The Last of the Knucklemen

AUD$7.95AUD$11.95

In the tradition of Sunday Too Far Away (1975), this independent film is based on the classic Australian play by John Power. Pic tells the story of a group of miners living in a camp in outback Australia. They swear, brawl, gamble, and drink heavily. Central to the story is the conflict between Tarzan, the authoritarian group leader and cocky loud-mouth wisecracking Pansy. This results in a bare-knuckle punch-up for the movie’s denouement. Exteriors filmed in Andamooka, South Australia.

ACTORS : Gerard Kennedy, Michael Preston, Peter Hehir, Dennis Miller

YEAR OF RELEASE : 1979

(Manufactured On Demand , Region 0.) This DVD will play in DVD players worldwide

POSTAGE : Free In Australia. Rest Of The World at Table Rate

All orders of two or more DVDs are upgraded to Tracked Shipping. Delivery times are halved. Overseas 18 to 22 days, Australia 7 to 15 days

All DVDs come in a DVD case with color artwork and printed disc

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Storyline

The Last of the Knucklemen, In the tradition of Sunday Too Far Away (1975), this independent film is based on the classic Australian play by John Power. Pic tells the story of a group of miners living in a camp in outback Australia. They swear, brawl, gamble, and drink heavily. Central to the story is the conflict between Tarzan, the authoritarian group leader and cocky loud-mouth wisecracking Pansy. This results in a bare-knuckle punch-up for the movie’s denouement. Exteriors filmed in Andamooka, South Australia.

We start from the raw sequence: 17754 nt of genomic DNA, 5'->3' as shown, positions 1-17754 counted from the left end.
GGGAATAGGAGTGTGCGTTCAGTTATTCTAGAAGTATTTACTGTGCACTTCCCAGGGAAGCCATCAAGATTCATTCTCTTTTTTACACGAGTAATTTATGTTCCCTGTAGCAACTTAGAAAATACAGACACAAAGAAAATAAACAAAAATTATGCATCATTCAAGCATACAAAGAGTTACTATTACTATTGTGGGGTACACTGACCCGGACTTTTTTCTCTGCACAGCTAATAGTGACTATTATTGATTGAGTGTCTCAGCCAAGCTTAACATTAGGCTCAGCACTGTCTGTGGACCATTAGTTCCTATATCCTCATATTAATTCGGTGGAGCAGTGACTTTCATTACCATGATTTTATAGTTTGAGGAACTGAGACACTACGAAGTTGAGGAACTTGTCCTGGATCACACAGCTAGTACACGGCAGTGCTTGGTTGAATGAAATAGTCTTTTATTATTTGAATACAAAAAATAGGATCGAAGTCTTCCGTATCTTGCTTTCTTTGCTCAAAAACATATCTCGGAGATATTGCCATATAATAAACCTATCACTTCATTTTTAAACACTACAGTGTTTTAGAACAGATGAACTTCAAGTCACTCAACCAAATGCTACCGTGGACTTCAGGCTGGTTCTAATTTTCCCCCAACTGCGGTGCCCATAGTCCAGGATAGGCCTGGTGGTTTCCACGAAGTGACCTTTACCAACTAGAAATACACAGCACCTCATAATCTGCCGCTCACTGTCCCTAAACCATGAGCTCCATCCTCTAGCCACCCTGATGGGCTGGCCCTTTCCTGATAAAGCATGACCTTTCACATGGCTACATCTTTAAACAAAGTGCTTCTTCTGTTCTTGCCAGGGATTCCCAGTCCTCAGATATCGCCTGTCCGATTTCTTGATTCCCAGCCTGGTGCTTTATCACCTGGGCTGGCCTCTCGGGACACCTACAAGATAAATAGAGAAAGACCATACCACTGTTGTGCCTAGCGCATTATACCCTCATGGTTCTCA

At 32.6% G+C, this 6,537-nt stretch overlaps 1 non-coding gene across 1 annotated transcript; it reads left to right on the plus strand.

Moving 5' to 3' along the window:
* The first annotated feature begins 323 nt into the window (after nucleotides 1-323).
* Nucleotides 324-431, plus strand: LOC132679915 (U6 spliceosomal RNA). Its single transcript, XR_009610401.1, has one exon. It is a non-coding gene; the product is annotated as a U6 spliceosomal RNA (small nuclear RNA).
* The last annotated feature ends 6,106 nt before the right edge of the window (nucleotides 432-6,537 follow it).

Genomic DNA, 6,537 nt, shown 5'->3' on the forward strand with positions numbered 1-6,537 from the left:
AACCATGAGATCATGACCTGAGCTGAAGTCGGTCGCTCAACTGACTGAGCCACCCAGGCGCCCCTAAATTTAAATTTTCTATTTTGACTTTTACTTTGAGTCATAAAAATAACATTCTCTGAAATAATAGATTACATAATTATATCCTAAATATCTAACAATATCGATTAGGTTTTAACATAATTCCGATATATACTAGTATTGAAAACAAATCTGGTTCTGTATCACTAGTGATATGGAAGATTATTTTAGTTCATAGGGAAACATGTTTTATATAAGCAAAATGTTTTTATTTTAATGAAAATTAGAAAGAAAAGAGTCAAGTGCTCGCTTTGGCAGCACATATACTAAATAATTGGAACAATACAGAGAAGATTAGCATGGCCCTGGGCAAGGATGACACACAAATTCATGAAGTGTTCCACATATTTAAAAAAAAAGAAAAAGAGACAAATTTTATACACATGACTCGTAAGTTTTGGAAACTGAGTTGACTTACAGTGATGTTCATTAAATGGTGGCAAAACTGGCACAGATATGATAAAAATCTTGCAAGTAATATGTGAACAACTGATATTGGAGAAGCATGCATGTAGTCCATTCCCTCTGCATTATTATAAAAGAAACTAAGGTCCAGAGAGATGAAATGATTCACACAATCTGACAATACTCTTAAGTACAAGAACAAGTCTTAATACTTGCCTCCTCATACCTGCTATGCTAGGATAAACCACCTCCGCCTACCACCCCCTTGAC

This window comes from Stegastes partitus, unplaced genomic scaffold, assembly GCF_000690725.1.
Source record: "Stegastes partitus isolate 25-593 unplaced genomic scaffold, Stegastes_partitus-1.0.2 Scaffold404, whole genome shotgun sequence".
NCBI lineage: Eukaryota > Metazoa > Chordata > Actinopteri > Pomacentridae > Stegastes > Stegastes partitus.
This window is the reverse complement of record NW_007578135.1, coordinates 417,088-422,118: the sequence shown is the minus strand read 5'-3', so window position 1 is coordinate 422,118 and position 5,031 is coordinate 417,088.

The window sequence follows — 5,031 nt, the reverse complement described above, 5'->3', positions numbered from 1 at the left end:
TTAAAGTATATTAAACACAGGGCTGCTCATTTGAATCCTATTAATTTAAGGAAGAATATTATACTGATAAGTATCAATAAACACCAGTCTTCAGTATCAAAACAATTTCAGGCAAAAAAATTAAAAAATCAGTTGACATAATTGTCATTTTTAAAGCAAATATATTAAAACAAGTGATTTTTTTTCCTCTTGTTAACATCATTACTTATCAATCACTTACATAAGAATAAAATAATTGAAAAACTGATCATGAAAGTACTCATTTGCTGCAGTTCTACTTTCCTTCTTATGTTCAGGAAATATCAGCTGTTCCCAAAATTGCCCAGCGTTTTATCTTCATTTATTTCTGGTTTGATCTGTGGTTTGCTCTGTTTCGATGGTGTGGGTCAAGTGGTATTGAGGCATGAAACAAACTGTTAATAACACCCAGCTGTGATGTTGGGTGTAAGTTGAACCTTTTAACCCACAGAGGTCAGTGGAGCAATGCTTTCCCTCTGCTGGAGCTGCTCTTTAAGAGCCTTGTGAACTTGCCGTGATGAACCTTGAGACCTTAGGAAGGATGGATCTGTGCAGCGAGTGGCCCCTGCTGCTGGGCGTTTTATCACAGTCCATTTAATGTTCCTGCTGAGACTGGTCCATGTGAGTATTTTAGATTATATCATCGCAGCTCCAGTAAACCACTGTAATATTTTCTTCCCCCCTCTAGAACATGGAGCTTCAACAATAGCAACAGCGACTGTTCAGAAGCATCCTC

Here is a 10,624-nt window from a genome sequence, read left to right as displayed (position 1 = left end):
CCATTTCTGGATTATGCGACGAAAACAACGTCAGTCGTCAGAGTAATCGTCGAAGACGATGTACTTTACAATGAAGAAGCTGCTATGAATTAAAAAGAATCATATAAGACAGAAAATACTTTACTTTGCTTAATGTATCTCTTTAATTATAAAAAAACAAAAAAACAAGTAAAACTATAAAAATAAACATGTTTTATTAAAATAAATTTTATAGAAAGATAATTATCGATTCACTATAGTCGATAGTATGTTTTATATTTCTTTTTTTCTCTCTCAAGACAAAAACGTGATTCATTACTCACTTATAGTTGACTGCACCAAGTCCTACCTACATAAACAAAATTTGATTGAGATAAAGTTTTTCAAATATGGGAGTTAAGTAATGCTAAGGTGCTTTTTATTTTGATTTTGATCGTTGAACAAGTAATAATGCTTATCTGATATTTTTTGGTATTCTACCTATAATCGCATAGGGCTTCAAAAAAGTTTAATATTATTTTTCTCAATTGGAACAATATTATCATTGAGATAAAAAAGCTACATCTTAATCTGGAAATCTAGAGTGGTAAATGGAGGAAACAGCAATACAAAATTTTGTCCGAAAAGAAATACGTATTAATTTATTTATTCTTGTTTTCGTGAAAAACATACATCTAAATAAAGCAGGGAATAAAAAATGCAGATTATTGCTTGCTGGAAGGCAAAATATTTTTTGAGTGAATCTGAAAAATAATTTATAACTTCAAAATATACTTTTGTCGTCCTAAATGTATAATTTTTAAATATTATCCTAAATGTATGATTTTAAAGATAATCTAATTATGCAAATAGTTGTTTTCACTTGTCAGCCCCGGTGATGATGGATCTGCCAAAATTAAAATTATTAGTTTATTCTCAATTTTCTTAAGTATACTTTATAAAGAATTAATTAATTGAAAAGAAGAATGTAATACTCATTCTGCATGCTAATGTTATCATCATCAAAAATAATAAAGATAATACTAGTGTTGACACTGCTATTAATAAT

A Wonderful Aussie Movie

The Last of the Knucklemen, This is one of those classic Aussie movies which stands the test of time. Although possessing a somewhat flimsy story line the film’s strength lies in its variety of characters, wonderfully portrayed by some of Australia’s best acting talent. Gerard Kennedy is, as always, simply great in the role of Tarzan. This bloke is really a class actor and he is well supported here by the broodingly secretive Peter Hehir. Typically strong performances from Steve Bisley, Dennis Miller and Mike Preston are also a feature. And who can forget Denise Drysdale’s performance as the whore with a heart of gold? The Aussie trait of supporting the underdog is demonstrated in the film’s ending. This is one of my all-time Aussie favourites.

Yeah, I thought it was great. I have worked in a number of isolated places where there is not much to do but drink and I thought it was a pretty accurate depiction of the personalities that make up groups like this. I was in East Timor in 2000 which seemed to lure odd characters from outback Australia and other places… Interesting times. I recall Tarz and Pansy promoting the film in Melbourne. They were standing in the middle of the mall with huge polystyrene fists which made the news. I don’t think it did very well. Many Australians seem to have the idea that Australian movies are second rate and it’s not until the movies or actors do well overseas that are accepted. Nicol Kidman and Hugh Jackman weren’t stars in Australia until they made it in Hollywood.

The Last Of The Blonde Bombshells

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